each year as the leaves turn orange and brown around the edges and the nip of cold sets in in the air, I start to have dreams of my father.
after several nights in a row of these home-comings, i remember that the anniversary of his death, the day of the dead, is coming close.
it’s been five years, and so today i celebrate? no. grieve? no. bow to? yes, this long stretch of time since i got to hold his strong hand, behold his beautiful mind, feel his beautiful heart.
to some of us, hearing “all parents love their children (no exceptions)” sounds just about right.
to others, it’s unbelievable, a monstrous statement, irreconcilable against an childhood so dark there are few words.
but it’s true.
even though they were cold or mean or violent or insane or dangerous, the most human part of them always did and always will love you.
even though their actions and words may be far from congruent with love, still they always did and always will love you.
retrieving that love is one of the most courageous things you can do in your lifetime.
from Mary Oliver in her book, Dream Work:
My father, for example,
who was young once
on the darkest of nights
to the porch and knocks
wildly at the door,
and if I answer
I must be prepared
for this waxy face,
for his lower lip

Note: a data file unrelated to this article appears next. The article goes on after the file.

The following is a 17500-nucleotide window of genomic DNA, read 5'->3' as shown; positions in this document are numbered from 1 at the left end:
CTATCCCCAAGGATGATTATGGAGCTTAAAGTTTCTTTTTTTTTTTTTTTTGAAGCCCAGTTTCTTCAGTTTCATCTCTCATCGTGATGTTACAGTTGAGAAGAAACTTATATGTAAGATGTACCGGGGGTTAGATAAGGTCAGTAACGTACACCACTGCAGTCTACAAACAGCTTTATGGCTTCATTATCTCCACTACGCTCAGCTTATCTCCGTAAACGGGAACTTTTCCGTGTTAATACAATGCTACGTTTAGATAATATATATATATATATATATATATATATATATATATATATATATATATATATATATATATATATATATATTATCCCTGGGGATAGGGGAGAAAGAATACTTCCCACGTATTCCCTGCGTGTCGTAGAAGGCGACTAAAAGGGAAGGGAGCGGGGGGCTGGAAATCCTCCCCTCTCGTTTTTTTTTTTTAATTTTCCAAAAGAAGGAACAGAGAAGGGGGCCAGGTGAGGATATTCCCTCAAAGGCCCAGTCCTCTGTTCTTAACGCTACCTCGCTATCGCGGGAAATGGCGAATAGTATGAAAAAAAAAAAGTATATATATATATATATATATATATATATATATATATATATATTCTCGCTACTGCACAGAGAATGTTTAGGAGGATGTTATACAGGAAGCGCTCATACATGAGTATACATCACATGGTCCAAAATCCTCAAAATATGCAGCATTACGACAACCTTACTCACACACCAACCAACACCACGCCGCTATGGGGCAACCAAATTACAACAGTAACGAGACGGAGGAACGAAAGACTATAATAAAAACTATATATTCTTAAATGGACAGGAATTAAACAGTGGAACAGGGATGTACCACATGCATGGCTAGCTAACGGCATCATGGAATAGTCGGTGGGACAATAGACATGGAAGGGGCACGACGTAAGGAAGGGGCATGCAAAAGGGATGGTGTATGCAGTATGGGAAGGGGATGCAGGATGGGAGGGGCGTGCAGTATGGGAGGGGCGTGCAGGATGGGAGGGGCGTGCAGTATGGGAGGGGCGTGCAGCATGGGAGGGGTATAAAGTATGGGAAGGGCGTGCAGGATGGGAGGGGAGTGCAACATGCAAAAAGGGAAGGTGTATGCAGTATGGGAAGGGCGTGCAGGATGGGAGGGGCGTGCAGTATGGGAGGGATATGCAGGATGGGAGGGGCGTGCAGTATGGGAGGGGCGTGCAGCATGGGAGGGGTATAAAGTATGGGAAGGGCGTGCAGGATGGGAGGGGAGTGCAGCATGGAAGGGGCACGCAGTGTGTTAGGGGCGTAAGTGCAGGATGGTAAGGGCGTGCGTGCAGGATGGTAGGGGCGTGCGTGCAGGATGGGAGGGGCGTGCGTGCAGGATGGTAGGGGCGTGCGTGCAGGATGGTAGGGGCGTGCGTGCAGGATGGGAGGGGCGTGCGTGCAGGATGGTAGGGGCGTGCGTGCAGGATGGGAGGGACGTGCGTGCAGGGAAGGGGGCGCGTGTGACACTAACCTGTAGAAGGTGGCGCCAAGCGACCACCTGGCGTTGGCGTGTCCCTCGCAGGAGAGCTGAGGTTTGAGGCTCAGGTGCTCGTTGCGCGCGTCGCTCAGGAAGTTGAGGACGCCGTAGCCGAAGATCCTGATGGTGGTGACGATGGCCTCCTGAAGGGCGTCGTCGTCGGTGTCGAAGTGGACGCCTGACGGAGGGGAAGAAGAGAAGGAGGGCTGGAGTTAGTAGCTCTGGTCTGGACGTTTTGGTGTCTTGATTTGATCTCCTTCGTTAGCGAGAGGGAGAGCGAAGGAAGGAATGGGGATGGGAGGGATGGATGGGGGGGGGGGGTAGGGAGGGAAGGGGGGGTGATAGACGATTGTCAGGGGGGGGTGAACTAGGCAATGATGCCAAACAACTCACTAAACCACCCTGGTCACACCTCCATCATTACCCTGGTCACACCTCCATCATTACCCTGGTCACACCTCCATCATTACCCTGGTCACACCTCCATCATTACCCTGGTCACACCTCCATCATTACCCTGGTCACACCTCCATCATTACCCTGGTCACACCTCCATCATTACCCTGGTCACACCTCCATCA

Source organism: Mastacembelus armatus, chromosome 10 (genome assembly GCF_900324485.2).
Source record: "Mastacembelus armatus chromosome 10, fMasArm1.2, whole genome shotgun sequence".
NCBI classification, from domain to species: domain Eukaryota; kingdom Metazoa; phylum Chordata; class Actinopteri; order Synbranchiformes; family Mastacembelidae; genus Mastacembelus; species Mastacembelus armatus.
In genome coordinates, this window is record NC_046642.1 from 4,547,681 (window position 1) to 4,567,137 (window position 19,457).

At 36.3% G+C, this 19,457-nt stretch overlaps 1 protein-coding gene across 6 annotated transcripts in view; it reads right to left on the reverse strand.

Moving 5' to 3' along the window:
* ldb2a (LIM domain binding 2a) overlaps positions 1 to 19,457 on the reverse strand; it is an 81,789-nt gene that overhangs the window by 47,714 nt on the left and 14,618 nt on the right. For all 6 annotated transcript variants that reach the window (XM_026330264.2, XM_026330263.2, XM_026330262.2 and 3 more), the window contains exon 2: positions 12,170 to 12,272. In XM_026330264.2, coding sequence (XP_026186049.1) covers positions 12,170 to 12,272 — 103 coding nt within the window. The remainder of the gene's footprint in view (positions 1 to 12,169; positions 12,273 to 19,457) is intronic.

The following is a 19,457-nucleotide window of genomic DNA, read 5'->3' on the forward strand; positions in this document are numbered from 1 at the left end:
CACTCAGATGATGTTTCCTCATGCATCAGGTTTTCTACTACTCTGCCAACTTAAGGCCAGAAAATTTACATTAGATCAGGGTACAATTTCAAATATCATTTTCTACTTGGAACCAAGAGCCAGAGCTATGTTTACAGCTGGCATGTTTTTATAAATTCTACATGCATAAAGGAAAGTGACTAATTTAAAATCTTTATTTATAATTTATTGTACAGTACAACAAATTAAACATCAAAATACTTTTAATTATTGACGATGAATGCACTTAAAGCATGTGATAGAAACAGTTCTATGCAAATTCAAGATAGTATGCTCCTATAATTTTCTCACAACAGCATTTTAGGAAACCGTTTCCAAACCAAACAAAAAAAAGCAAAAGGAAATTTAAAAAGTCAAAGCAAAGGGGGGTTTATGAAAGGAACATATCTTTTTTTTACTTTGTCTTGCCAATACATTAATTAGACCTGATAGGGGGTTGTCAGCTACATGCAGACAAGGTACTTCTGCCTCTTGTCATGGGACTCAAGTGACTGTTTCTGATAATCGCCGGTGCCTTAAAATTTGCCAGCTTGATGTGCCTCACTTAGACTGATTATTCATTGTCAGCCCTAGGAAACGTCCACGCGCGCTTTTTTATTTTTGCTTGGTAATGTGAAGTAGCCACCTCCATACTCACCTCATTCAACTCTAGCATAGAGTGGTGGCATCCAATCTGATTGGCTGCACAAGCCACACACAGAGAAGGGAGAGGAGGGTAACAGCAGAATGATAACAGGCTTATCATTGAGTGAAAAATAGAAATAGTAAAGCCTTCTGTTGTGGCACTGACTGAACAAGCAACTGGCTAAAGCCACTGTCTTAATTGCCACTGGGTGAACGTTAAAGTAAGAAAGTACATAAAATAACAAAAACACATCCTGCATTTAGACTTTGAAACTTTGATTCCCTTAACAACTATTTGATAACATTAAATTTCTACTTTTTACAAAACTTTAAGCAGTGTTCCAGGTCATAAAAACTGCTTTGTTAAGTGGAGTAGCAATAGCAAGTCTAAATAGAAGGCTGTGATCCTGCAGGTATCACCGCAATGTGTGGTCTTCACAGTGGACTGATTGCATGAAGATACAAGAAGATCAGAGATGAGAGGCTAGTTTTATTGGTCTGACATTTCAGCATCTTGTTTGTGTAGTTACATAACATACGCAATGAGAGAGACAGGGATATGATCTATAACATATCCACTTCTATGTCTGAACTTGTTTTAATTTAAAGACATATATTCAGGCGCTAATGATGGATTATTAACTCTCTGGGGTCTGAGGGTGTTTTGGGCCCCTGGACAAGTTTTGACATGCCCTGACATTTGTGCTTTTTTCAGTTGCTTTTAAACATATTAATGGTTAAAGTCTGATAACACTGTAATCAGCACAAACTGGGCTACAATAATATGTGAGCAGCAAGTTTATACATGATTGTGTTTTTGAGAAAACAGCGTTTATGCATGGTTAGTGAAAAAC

swollen with bitterness.
And so, for a long time,
I did not answer,
but slept fitfully
between his hours of rapping.
But finally there came the night
when I rose out of my sheets
and stumbled down the hall.
The door fell open
and I knew I was saved
and could bear him,
pathetic and hollow,
with even the least of his dreams
frozen inside him,
and the meanness gone.
And I greeted him and asked him
into the house,
and lit the lamp,
and looked into his blank eyes
in which at last
I saw what a child must love,
I saw what love might have done
had we loved in time.
i’m grateful my father and i, both parents and i, did love in time. there was nothing as dramatic as this poem in my past, but for some i know this hits home.
i think we all disbelieve, even if infinitesimally, that our parents love us.
and some of us get the gift of believing again, fully.
of opening back up to love, even if we stay closed to the dark and dangerous parts.
and those bits of missing vitality flow again through our veins.
here’s my prayer for your own opening, whether a small unfurling of your palm or a large chasm yawning in your heart.
viva la dia de los muertos,